Native American Medicine Wheel

~ | ~ Sacred Altar ~ | ~ East ~ | ~ South ~ | ~ West ~ | ~ North ~ | ~

As I began to dig deeper into other belief systems and made more connections, I found that the original design needed some refining. And just as Jesus is known as the Refiner of Gold, I reworked the Medicine Wheel design to support the application of new ideas (rather these are really old ideas). I balanced the design to fit each stone in its respective place. The seven stones in the inner ring are equidistant from each other, the twelve stones in the outer ring are also equidistant, and the four stones on each directional arm as well. While the original 16-spoke design is accepteable, I believe this design to be more accurate.

After laying out the basic design, I was able to add the animals and other elements to show relationships between each system. By doing so, I am also able to quickly share how each set of elements fits with the Medicine Wheel.

The direction where the sun rises, is represented by red or yellow. Red for the redness of the sun as it rises above the horizon, or yellow for the early morning. It is also the season of Spring when living things begin a new cycle: plants spring forth with new buds and flowers, many animals begin their mating cycles, birds sing to announce the arrival of longer days and the coming warmth. It is the birth of the new person.
The direction the sun is at noon, and at it's highest point in the sky. It is the hottest part of the day, and it is Summer. The colors of white, red, yellow or green are used here. Red is for the heat of the summer sun, yellow for the sun's brightness, green for growing. White is for the sun's zenith: the sun is highest in the sky and brightest at its zenith, and it is the time when one can see farthest. Plants are in full growth and fruit is ripening for the harvest. Animals browse on the lush green plants, and birds feed on the bugs, nectar, and small vermin which have taken up residence in the lush summer growth.
The direction the sun sets, from whence the Thunder Beings and rains come. Darkness is represented in the black. It is a time to store up for the winter, and prepare for the storms from the North. It represents Autumn, as well as Death and Resurrection. I have used ingido blue in many of my representations to indicate darkness and still allow the black stones to be visible on its path. The direction of water and rain, blue is still appropriate here - the deeper the water, the darker it gets
The sun is on the other side of the earth at this time. In ancient belief systems, the sun "died" when it set on the western horizon, and was "reborn" again in the East as it rose. The storms of winter come from the North, represented by white in the Medicine Wheel for the snow that blankets the earth. Red is also shown for it represent the blood-strength it takes to survive the storms of winter. It is a time for survival, a time for introspection, and preparation for the renewal in spring.
In the center is the Creator, Wankan-Tanka, Tyee Saghali, Great Chief of the Above. This represents the spiritual realm, where all points on the circle meet when looking inward. A straight and narrow path? More like a pointed path! Without direct focus on the center of the wheel, all else is anything but a straight path to Creator! The color here is the color of the clouds - or a celestial blue.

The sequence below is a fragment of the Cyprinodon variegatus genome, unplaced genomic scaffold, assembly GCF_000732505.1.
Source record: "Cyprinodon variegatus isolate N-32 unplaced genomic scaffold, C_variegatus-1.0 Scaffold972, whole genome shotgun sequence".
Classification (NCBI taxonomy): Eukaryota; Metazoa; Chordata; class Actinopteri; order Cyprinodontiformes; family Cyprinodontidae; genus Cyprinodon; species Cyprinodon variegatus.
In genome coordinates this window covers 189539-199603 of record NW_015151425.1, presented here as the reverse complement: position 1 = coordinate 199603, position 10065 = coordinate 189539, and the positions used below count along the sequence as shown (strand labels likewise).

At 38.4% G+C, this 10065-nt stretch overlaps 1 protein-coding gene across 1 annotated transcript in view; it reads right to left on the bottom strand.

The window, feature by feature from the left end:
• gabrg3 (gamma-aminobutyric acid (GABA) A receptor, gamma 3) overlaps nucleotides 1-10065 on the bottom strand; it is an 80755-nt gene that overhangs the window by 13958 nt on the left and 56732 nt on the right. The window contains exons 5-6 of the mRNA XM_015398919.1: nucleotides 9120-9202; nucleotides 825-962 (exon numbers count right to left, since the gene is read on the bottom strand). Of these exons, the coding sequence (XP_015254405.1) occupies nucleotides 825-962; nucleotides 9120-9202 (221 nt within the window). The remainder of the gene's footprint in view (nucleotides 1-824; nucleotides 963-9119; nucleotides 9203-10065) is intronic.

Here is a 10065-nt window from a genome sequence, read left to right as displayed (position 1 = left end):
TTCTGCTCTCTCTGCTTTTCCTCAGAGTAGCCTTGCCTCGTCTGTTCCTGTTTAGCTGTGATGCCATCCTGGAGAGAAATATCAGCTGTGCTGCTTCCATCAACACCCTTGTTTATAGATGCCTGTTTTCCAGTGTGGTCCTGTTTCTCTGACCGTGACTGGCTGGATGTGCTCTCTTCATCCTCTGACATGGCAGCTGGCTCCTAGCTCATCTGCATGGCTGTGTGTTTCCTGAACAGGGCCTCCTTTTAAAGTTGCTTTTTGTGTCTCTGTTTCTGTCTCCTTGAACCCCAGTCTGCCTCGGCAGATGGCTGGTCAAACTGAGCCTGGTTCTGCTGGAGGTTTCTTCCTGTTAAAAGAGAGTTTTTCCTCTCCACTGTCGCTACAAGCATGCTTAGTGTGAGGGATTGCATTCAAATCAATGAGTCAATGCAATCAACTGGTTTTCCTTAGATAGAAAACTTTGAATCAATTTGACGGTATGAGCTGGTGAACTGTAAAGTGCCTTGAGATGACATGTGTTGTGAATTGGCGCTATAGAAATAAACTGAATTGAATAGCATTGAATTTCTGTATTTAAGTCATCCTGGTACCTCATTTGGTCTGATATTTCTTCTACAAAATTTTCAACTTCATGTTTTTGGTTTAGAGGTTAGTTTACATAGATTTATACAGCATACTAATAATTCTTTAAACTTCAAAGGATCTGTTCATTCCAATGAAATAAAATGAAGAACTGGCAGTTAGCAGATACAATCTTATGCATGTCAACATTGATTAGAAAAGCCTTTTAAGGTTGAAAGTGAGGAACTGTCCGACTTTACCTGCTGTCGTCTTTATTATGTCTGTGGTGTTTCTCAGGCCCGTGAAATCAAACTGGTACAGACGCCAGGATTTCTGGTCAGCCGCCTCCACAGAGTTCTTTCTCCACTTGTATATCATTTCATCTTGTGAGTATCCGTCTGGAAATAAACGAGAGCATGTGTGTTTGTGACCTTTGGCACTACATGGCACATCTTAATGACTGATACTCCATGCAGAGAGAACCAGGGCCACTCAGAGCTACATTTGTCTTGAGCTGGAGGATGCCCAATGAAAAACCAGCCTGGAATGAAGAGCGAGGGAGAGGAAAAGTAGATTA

Inner Circle
The seven stones, representing the seven spirit-messengers of God are seated in the heavenly realm. This is the inner circle of blue on the wheel.
Outer Circle
The twelve stones around the outside of the Medicine Wheel are representative of twelve moons of the year. These twelve moons also relate to the twelve Apostles, and also to the twelve elders of Israel (as you will see elsewhere). This is represented by the green circle in the Wheel.
The seasons are represented by the four-colored ring just inside the outer circle. Yellow for spring, red for summer, brown for autumn, and blue for winter. These colors are derived from The Coloring Song.
Life Cycles
The life cycles are represented in the wheel as quadrants between the directions. The first quadrant here is Northeast and represents the time of life from birth through 12 years of age*, and the color is yellow for innocence. The second quadrant (Southeast) is green for growing and learning, and represents the time of youth - 12 through 24 years of age. The third quadrant is blue and represents the time of adulthood and parenthood. The stage of life is 24 through 36 years of age, and its opposition to the youngest stage in the wheel is appropriate since, it is the adults who rear the young and to whom the young look up to for guidance. The fourth quadrant is pink and represents the "elder" stage of life, from 36 years and older. It is the elders who teach the youths the legends of their people (regardless of culture), and it is the elders who are the leaders. (* Ages are for reference only and may vary from culture to culture and between individuals.)

This two-dimensional representation fails to show how the Wheel may be seen in the third-dimension. Much as the earth is a globe spinning in space, the Medicine Wheel is really a symbolic globe. It has many connections with nature, with spirit, and with human principles.

Introduction: Page One ~ | ~ Page Two ~ | ~ Page Three ~ | ~ Page Four ~ | ~ Page Five ~ | ~
~ | ~ Sacred Altar ~ | ~ East ~ | ~ South ~ | ~ West ~ | ~ North ~ | ~
Inner Circle: Owl ~ | ~ Cougar ~ | ~ Hawk ~ | ~ Coyote ~ | ~ Wolf ~ | ~ Bear ~ | ~ Raven ~ | ~
Outer Circle: Snow Goose ~ | ~ Otter ~ | ~ Cougar ~ | ~ Hawk ~ | ~ Beaver ~ | ~ Deer ~ | ~
~ | ~ Flicker ~ | ~ Sturgeon ~ | ~ Bear ~ | ~ Raven ~ | ~ Snake ~ | ~ Elk ~ | ~ Blue ~ | ~

© 1997-2009 Refiner of Gold Creations
Created 6/18/1998 by EMC, Updated 11/11/2009.